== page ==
Dr. Kurnick found Mrs. Stevens to be suffering from bone marrow failure (aplastic anemia), that is, the inability of bone marrow to produce blood cells in sufficient numbers to ward off general infection. He testified that, in his opinion, this condition was caused by the administration of Chloromycetin, which has a history of causing aplastic anemia in certain patients and is thus considered by members of the medical profession to be a dangerous drug. Mrs. Stevens died of pneumonia on December 25, 1965, as a result of the inability of her body to produce the necessary blood cells to resist infection.
Several doctors testified that Chloromycetin was the single most dangerous antibiotic on the market at the time of Mrs. Stevens' treatment. There was also ample testimony that the prescription of Chloromycetin in this case did not meet the standard of medical practice of the community in which Dr. Beland practiced.
We summarize the evidence in the record bearing upon the development and promotion of the above antibiotic. Chloromycetin is the trade name give by Parke, Davis to the antibiotic drug chloramphenicol. Discovered in 1946, the drug first reached the market in 1949 after tests by Parke, Davis as to its effectiveness. Shortly thereafter, articles began appearing in medical journals, associating Chloromycetin with blood dyscrasias (disorders) such as aplastic anemia. In 1952, the United States Food and Drug Administration (FDA), after its own investigation, allowed continued sale of the drug but directed Parke, Davis to include the following warning on each label of the drug: "Warning — Blood dyscrasias may be associated with intermittent or prolonged use. It is essential that adequate blood studies be made." Shortly thereafter, Parke, Davis, distributed "Dear Doctor" letters to the medical profession, summarizing the results of the FDA investigation.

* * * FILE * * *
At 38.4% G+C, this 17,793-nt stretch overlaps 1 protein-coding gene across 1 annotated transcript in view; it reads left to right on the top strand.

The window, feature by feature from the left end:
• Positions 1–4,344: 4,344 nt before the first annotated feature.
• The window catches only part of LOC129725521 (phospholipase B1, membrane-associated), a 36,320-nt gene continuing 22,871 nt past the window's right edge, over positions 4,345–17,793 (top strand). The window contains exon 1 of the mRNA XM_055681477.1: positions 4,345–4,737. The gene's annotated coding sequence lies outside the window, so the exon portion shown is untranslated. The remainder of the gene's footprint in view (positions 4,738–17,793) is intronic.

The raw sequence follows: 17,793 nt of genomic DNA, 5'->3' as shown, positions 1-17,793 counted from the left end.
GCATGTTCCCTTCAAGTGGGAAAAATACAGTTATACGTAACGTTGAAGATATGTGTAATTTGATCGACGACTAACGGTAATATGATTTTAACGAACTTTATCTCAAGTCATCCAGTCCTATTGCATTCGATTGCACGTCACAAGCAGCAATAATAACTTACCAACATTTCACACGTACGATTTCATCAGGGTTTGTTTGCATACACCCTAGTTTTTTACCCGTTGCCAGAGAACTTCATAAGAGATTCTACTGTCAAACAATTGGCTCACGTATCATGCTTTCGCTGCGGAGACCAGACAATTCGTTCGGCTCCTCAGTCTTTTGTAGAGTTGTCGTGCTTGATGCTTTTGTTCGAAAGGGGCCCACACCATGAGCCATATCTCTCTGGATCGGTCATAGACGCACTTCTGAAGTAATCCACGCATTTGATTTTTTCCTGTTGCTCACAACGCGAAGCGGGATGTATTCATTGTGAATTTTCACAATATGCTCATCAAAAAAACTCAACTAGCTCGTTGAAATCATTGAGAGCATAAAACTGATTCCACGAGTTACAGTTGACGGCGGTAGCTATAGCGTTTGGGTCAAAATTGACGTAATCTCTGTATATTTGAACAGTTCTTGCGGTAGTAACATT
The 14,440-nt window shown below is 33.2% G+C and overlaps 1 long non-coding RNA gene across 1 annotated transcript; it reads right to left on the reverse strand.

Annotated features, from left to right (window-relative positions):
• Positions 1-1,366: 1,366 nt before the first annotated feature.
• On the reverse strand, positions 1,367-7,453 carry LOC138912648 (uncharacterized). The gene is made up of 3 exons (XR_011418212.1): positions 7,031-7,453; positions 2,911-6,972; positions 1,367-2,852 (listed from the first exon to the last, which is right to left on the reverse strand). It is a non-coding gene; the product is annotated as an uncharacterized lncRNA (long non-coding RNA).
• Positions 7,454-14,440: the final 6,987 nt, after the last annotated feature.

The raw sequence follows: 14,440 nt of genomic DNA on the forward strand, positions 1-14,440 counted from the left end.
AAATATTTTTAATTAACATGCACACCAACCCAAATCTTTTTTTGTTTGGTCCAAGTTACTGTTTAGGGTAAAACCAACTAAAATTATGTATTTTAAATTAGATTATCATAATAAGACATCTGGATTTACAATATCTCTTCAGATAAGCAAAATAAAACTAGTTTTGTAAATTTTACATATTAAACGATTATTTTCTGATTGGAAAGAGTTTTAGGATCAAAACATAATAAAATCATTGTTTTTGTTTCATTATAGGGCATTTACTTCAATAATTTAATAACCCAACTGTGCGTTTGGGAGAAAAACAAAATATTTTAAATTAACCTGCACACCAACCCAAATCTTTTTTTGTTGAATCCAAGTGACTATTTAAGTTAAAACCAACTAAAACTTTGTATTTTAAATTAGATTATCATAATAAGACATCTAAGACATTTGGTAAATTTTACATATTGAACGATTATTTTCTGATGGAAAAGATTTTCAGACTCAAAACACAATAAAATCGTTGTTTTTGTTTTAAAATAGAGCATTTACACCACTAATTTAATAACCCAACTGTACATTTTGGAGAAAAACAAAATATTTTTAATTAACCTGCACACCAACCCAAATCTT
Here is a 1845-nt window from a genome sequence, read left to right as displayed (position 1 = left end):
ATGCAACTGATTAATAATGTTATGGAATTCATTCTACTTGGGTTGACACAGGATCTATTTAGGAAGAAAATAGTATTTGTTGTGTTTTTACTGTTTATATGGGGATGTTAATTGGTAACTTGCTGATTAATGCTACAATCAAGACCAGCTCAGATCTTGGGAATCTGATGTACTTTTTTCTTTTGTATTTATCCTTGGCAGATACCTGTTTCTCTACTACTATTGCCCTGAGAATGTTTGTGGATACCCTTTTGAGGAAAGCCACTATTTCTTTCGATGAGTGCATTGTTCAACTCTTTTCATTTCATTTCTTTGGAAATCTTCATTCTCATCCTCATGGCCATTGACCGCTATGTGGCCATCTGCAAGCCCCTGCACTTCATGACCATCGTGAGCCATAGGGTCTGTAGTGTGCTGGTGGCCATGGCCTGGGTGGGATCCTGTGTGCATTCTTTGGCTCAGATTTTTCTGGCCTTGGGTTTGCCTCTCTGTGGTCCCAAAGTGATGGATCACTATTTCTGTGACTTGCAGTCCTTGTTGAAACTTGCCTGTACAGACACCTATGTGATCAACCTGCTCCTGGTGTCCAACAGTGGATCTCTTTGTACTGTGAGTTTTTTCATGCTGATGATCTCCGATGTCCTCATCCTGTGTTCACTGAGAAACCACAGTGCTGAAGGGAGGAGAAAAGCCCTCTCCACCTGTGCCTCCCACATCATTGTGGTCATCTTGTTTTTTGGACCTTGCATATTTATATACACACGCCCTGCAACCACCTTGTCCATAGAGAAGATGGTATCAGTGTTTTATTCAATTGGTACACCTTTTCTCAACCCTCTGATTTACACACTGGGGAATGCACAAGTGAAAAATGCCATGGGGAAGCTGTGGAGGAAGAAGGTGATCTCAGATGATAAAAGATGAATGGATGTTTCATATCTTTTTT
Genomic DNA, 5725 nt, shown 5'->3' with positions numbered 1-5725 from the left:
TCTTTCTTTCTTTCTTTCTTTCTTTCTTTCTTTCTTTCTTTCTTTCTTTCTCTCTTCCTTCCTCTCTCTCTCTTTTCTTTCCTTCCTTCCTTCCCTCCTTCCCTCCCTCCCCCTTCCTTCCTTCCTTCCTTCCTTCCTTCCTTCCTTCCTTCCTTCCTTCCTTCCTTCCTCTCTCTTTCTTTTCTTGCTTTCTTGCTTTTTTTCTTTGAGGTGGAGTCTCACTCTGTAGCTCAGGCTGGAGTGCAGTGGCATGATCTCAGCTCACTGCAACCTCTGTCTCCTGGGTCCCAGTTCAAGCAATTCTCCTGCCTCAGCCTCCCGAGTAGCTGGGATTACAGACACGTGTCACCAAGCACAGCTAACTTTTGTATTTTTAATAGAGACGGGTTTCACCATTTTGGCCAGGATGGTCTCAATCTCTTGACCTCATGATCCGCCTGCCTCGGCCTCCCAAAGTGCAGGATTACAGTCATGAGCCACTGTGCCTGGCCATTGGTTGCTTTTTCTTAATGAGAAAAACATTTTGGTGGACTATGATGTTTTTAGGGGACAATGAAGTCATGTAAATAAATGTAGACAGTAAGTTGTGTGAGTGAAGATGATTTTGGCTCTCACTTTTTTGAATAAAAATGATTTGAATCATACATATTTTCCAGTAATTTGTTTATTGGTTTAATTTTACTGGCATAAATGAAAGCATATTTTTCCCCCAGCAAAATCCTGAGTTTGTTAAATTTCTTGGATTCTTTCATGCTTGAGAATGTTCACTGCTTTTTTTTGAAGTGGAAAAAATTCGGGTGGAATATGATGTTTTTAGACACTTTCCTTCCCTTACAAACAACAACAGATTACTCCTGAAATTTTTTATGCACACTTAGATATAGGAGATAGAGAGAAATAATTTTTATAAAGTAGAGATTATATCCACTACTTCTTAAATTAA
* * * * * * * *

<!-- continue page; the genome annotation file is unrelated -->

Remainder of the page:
In 1961, pursuant to a further directive of the FDA, the language on the label was changed to read as follows: "Warning — Blood dyscrasias may be associated with the use of Chloramphenicol. It is essential that adequate blood studies be made. See enclosed warnings and precautions." The last sentence referred to the following detailed warning which appeared on all package inserts accompanying the sale of the product: "WARNING [¶] Serious and even fatal blood dyscrasias (aplastic anemia, hypoplastic anemia, thrombocytopenia, granulocytopenia) are known to occur after the administration of chloramphenicol. Blood dyscrasias have occurred after short term and with prolonged therapy with this drug. Bearing in mind the possibility that such reactions may occur, chloramphenicol should be used only for serious infections caused by organisms that are susceptible to its antibacterial effects. Chloramphenicol should not be used when other less potentially dangerous agents will be effective, or in the treatment of trivial infections such as colds, influenza, viral infections of the throat, or as a prophylactic agent.